17

This question is too interesting to resist, so I'll talk about how to analyze the problem. Take a look at sketch above. It describes an arbitrary moment during the rolling. From the kinematics view, $P$ is the "instant center of rotation". From the energy view, the square's center of mass $O$ keeps its height, thus the potential of the square doesn't change,...


16

Here is a very crude first implementation (code at the bottom): (note that the updated version is called as `dragDropList[Dynamic@l) Some notes: The black box serves both as insertion marker and as spacer to move the other items out of the way - obviously, it will need some better styling I'm not sure what the best size for the insertion point is - one ...


10

I once approached this. I never finished it so let me know if you face any issues: ResourceFunction["GitHubInstall"]["kubapod", "mgui"] << MGUI` And here is an example: DynamicModule[{ labels = Range[7] } , labels[[1]] = Style[1, "Section"] ; Grid[{ { "Default", "ContinuousAction", "", "ref"} , { MSorter[Dynamic@labels] , MSorter[...


10

Your curves show a bit strange case when central point keeps the same altitude. However, such situation can be simulated by the following way: R = 1; ϕ = π/4; center = {#, 1} &; crn = {center@# + {-R Cos@(# + ϕ), R Sin@(# + ϕ)}, center@# + {-R Cos@(# + ϕ + π/2), R Sin@(# + ϕ + π/2)}, center@# + {-R Cos@(# + ϕ + π), R Sin@(# + ϕ ...


7

To make it a bit shorter n = 4 (*number of corners*) crn = {Cos[#/n 2 Pi], Sin[#/n 2 Pi]} & /@ Range[n]; cen = {0, 1}; v[t_] = {t, 0};(*linear velocity*) w[t_] = -0.2 t 2 Pi;(*angular velocity*) tmax = 10; dt = 0.1; trj = Table[(cen + v[t] + RotationMatrix[w[t]].#) & /@ crn, {t, 0, tmax, dt}]; ListAnimate[Table[Graphics[{Gray, Polygon[t], Black, ...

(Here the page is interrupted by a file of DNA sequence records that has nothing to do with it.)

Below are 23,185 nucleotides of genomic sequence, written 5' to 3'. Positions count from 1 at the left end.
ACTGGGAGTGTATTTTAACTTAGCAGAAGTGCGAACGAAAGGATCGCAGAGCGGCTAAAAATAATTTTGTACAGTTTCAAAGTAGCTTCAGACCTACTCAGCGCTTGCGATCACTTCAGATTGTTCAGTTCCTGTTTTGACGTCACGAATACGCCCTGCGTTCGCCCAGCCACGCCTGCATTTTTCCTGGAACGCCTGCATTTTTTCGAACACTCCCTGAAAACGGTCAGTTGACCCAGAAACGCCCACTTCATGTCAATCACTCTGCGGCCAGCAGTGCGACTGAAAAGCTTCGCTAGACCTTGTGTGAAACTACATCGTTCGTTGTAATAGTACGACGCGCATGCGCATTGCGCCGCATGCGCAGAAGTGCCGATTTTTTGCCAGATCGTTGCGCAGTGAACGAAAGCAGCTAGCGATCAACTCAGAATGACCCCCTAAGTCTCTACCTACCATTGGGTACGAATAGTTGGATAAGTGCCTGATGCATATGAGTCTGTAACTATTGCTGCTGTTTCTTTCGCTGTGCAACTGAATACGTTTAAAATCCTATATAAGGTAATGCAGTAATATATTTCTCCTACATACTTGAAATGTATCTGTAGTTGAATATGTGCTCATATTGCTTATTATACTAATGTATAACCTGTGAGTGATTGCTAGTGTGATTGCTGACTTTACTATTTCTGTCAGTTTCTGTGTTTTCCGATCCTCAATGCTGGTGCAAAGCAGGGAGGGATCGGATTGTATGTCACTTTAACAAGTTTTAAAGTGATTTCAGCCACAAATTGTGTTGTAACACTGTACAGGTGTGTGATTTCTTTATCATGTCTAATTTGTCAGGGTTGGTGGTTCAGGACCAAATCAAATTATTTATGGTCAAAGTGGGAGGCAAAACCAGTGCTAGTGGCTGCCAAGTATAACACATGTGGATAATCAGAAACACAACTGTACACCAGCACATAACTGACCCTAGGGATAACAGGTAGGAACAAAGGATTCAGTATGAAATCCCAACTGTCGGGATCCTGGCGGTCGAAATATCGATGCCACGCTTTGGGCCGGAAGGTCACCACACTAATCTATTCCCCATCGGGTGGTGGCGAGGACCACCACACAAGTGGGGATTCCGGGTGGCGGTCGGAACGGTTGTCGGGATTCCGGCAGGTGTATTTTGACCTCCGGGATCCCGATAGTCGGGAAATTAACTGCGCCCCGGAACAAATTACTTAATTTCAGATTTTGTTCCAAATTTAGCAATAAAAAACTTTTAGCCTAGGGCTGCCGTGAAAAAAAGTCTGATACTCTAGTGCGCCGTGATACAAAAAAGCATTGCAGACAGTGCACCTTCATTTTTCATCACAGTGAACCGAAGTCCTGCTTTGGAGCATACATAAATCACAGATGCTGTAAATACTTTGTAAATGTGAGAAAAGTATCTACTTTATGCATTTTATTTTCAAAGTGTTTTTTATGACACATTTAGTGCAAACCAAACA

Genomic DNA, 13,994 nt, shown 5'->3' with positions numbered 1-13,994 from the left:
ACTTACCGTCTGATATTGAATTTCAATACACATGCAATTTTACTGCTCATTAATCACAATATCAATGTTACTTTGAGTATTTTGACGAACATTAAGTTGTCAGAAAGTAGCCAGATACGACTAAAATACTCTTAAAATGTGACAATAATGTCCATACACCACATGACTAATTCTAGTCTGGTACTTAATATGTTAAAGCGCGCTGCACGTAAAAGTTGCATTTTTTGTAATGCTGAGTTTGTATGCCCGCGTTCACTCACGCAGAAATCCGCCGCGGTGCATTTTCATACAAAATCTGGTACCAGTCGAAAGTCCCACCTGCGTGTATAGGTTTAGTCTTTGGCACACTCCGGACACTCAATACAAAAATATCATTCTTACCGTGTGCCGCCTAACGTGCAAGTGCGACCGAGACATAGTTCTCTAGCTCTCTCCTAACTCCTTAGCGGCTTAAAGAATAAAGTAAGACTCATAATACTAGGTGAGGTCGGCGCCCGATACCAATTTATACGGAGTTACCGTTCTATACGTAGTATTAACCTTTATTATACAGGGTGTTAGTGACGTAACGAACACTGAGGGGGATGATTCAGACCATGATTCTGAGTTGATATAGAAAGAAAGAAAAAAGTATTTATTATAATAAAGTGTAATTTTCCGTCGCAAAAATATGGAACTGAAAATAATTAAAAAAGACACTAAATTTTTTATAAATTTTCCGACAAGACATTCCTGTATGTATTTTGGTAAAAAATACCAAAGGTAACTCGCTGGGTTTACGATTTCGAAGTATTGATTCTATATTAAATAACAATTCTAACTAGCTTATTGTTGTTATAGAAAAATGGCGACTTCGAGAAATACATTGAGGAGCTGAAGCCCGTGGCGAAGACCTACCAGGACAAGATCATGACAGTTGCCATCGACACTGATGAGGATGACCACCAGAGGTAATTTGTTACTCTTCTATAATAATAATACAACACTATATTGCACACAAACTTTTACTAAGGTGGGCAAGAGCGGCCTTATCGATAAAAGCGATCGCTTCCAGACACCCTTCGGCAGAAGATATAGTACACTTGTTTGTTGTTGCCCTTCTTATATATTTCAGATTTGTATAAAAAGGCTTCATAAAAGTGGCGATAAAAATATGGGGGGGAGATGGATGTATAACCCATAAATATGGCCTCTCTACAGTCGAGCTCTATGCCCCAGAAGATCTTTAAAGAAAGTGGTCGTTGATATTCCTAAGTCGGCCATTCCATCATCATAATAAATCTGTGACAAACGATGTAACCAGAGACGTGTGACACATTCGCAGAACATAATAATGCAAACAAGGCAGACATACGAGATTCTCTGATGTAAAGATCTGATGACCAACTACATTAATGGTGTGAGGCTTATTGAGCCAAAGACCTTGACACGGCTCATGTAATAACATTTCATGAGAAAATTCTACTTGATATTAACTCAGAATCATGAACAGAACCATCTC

5

By the following proof, we can know that the horizontal ordinate of the center of the rectangle is the same as that of the tangent point. (x + (1 - ArcLength[-Cosh[t] + Sqrt[2], {t, 0, x}]) Cos[ ArcTan[D[-(Cosh[x]) + Sqrt[2], x]]] + (x - (1 + ArcLength[-Cosh[t] + Sqrt[2], {t, 0, x}]) Cos[ ArcTan[D[-(Cosh[x]) + Sqrt[2], x]]] - 2*...


3

I'm trying to numerically solve a system of differential equations describing two pendula connected to each other by a spring, and then make an animation of their evolution in time Here is something to get you started. You can do all this in Mathematica directly by solving the equations of motion and then use NDSolve to solve them and then do the ...


3

Silvia already gave a pretty rigorous derivation (compare this with the treatment by Hall and Wagon), so let me show how to plot the desired trajectory of the rolling polygon's corner. One could certainly modify the code I gave here for this, but I will instead adapt this solution I previously wrote in OpenGL to Mathematica: With[{n = 4}, (* number of sides ...


2

You should try to use local variables by wrapping all your code for each animation into a DynamicModule. This evoid multiple asigments to variables you are using. For example, DynamicModule[{here your local variables} . . . asigments . . . Animate[ . . .] ] Well, in fact this approach works enough fine DynamicModule[{mu, cd1, cd2, l, g, eq, sol1, max1, ...


1

This code is written by Shenlan rotationPoint[φ_] := Line[{Cos[#] - φ, Sin[#] + 1} & /@ Range[φ, φ + 2 π, π/2]] f[φ_] := 1 - Sqrt[2]/2 Sec[Mod[Pi/4 - φ, Pi/2, -Pi/4]] Manipulate[ Show[{ Graphics[ {{Red, Circle[{φ, 1}]}, rotationPoint[-φ]}, PlotRange -> {{0, 2 Pi}, {0, 2}}], Plot[f[φ1], {φ1, 0, φ}]}], {φ, 0.001, 2 Pi, 0.1}, ...


1

First of all, your first animation runs fine with or without the second one; however, the second animation is slow even on its own. So this is not a problem of interactions between the two. Something is making the second animation very very slow. I noticed that, if I remove all the formatting options, your animations run just fine. It is my opinion that ...


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